Why friendship is as important as diet and exercise

On the Japanese island of Okinawa, it’s quite common for people to live to be 100 or more.

Okinawa is one of the Blue Zones of the world, places where longevity is common, and the reasons behind it have been identified.

For the Okinawans, part of it is their diet, which emphasizes a variety of plant foods and limits meats.

But another thing about the Okinawans is that they have got friendship down to a lifelong practice.

Most Okinawans belong to a lifelong tribe, or moai, which is an intentional social safety net that starts in childhood and often lasts into old age.

The Okinawans know that, besides diet, friendship is the thing that will make for a long, happy, healthy and productive life.

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Friends help us cope with stress

Researchers at the University of Virginia took an unusual but very telling approach to the question, “does friendship change the way we approach challenges of daily life?”

The researchers stood at the base of a steep hill (26-degree incline) on the university campus and asked students who walked by to help them with an experiment.

They gave each student a backpack filled with weights equal to about 20 percent of their body weight. They then asked the students to estimate how steep and difficult the climb would be.

Students who were alone perceived the hill as steeper and thought it would be harder to climb. But students who were standing with a friend said the hill looked easier to climb and gave lower estimates of its steepness.

And, the longer the two friends had known each other, the less steep the hill appeared to be.

Other studies support the idea that social support helps us cope with stress. When female college students were asked to do some challenging math problems, their heart rate went up.

But with a friend in the room, their heart rates were lower.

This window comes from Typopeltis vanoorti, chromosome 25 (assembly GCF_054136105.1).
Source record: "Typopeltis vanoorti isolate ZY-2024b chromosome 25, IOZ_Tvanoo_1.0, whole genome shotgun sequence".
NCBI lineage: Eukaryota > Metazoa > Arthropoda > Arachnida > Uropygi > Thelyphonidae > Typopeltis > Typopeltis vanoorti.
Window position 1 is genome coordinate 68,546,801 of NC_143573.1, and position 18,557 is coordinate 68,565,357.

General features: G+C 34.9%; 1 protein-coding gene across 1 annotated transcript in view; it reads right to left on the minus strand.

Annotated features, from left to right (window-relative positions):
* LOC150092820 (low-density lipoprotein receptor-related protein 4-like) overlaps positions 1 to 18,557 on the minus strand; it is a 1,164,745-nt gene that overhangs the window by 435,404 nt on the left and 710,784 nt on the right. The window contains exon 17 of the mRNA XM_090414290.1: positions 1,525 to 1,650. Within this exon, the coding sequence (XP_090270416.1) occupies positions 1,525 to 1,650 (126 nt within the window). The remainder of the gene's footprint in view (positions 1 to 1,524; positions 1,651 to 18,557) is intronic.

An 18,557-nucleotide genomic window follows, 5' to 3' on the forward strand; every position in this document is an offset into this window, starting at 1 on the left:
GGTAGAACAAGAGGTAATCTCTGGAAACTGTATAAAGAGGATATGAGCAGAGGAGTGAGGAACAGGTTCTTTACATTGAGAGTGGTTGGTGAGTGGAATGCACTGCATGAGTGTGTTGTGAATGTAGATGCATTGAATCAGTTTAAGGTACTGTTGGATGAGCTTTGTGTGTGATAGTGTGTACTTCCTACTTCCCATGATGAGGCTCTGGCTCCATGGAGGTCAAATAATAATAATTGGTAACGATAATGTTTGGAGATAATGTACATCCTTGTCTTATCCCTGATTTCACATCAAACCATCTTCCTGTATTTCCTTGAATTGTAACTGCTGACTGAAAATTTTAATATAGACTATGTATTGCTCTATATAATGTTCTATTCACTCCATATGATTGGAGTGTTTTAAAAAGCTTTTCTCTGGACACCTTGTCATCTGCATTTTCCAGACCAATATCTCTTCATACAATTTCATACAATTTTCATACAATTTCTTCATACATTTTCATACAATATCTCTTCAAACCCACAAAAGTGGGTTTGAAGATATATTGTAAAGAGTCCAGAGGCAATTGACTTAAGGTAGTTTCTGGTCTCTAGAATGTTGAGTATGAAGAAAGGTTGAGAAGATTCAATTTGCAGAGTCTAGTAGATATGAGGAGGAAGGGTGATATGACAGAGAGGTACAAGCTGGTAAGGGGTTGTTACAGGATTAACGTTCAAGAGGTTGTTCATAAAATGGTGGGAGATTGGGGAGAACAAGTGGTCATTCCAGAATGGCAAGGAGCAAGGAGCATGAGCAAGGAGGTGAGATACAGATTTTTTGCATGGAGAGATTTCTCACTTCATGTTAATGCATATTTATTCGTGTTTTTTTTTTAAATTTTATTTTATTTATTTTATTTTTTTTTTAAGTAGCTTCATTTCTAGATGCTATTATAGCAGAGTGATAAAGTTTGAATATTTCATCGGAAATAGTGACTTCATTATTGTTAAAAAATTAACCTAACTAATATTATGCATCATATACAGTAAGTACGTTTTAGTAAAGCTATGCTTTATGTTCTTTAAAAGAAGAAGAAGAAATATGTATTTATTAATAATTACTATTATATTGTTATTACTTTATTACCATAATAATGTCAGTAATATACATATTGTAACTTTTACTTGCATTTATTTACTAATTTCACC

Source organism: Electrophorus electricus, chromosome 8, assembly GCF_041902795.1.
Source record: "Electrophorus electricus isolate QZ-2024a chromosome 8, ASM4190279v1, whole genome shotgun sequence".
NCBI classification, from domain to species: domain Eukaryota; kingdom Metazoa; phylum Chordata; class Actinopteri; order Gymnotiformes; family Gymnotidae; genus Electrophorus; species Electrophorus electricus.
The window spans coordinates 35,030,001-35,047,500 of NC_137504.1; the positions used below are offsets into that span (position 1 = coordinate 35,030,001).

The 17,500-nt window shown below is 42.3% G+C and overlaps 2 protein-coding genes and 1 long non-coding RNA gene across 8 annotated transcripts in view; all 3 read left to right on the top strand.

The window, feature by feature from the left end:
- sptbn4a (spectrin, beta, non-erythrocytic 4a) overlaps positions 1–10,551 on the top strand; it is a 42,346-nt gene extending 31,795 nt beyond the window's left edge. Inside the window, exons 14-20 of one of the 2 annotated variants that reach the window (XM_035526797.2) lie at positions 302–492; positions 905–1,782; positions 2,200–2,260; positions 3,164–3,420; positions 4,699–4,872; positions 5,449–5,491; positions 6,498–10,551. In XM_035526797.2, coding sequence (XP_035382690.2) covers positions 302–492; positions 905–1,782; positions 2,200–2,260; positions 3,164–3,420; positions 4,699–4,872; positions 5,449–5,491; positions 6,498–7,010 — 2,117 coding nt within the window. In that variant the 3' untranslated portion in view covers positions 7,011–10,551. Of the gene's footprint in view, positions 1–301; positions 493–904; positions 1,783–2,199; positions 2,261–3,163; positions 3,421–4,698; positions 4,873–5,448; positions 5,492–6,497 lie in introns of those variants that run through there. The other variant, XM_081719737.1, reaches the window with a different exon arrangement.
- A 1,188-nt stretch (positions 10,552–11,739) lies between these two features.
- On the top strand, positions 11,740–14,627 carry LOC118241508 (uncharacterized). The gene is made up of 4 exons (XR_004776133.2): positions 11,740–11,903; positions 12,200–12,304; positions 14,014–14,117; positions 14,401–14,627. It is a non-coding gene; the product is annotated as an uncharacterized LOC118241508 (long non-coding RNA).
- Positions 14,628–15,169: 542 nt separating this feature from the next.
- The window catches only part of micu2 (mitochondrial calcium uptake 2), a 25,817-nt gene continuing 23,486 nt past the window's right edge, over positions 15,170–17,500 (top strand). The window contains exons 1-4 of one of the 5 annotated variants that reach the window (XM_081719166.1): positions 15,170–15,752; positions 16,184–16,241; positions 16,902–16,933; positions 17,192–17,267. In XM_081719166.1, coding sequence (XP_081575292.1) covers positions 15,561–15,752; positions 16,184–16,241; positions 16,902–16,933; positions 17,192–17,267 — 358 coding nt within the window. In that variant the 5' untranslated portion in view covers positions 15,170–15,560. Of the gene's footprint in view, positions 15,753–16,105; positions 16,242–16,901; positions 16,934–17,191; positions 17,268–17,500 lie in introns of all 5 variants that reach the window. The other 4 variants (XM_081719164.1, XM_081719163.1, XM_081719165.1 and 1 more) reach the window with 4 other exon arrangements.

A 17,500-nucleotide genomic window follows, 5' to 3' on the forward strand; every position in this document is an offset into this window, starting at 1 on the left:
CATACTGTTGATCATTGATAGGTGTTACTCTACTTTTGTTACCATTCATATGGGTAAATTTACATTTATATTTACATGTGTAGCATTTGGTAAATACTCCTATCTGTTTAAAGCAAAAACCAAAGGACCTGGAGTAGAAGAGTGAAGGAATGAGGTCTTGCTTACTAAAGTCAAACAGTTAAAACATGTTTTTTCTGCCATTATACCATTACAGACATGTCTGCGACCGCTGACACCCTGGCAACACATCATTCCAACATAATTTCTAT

3 more ways that friends are good for us

Friends help you live longer. Friendships can help us deal with stress, and stress is a killer. Knowing there’s someone you can turn to when life deals you a blow can make it less of a stressor.

Stress can also stimulate inflammation in the body, and inflammation is directly connected to heart disease, diabetes, arthritis, cancer, and other conditions. By having a buffer for stress, you are prolonging your life by lowering your vulnerability to these diseases.

Friends strengthen your immune system. A 2006 study found that the cardiovascular, neuroendocrine and immune systems are all strengthened by having strong social support.

And we already know that chronic loneliness triggers disease-causing inflammation.

Friends help keep your mind sharp. A 2012 Dutch study indicated that “feeling lonely,” rather than just “being alone,” can nearly triple your dementia risk.

The researchers speculate that loneliness often comes with a lack of stimulation, which can affect the cognitive systems involved in thinking.

How to connect

If you live alone, as I do, the peace and quiet may be a solace and a refuge. But make sure that you are aware of your emotions, and that you reach out when the silence gets too deafening.

Having people to reach out to is vital. And how do you make sure you have those people?

By purposefully cultivating those relationships.

  • Join groups that share your interests. Painting, writing, or building dollhouses may be something you love, and do alone. Find other people who share your interests. Schedule some regular time, monthly or weekly, to compare notes and work together.
  • Reach out to old friends. A quick note or phone call may be all it takes to keep the friendship alive.
  • Make new friends. If you meet someone who strikes you as a person you’d like to get to know, go with that instinct. Don’t be shy! Suggest a cup of coffee… chances are the other person will be flattered, and a new friendship could ensue.
  • Sing in a chorus. This is something I recommend from personal experience. Singing together is one of the best things you can do for your health.

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Sources:

  1. How to Be a Better FriendThe New York Times
  2. 5 Health Benefits of Friendship — CapTel
  3. 7 Ways Friendships Are Great for Your Health — Live Science
  4. Want to Live Longer? Get Some Friends — Live Science
  5. The Health Benefits of Friendship — Fix.com
  6. Social Support and Health: A Review of Physiological Processes Potentially Underlying Links to Disease OutcomesJournal of Behavioral Medicine

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Joyce Hollman

By Joyce Hollman

Joyce Hollman is a writer based in Kennebunk, Maine, specializing in the medical/healthcare and natural/alternative health space. Health challenges of her own led Joyce on a journey to discover ways to feel better through organic living, utilizing natural health strategies. Now, practicing yoga and meditation, and working towards living in a chemical-free home, her experiences make her the perfect conduit to help others live and feel better naturally.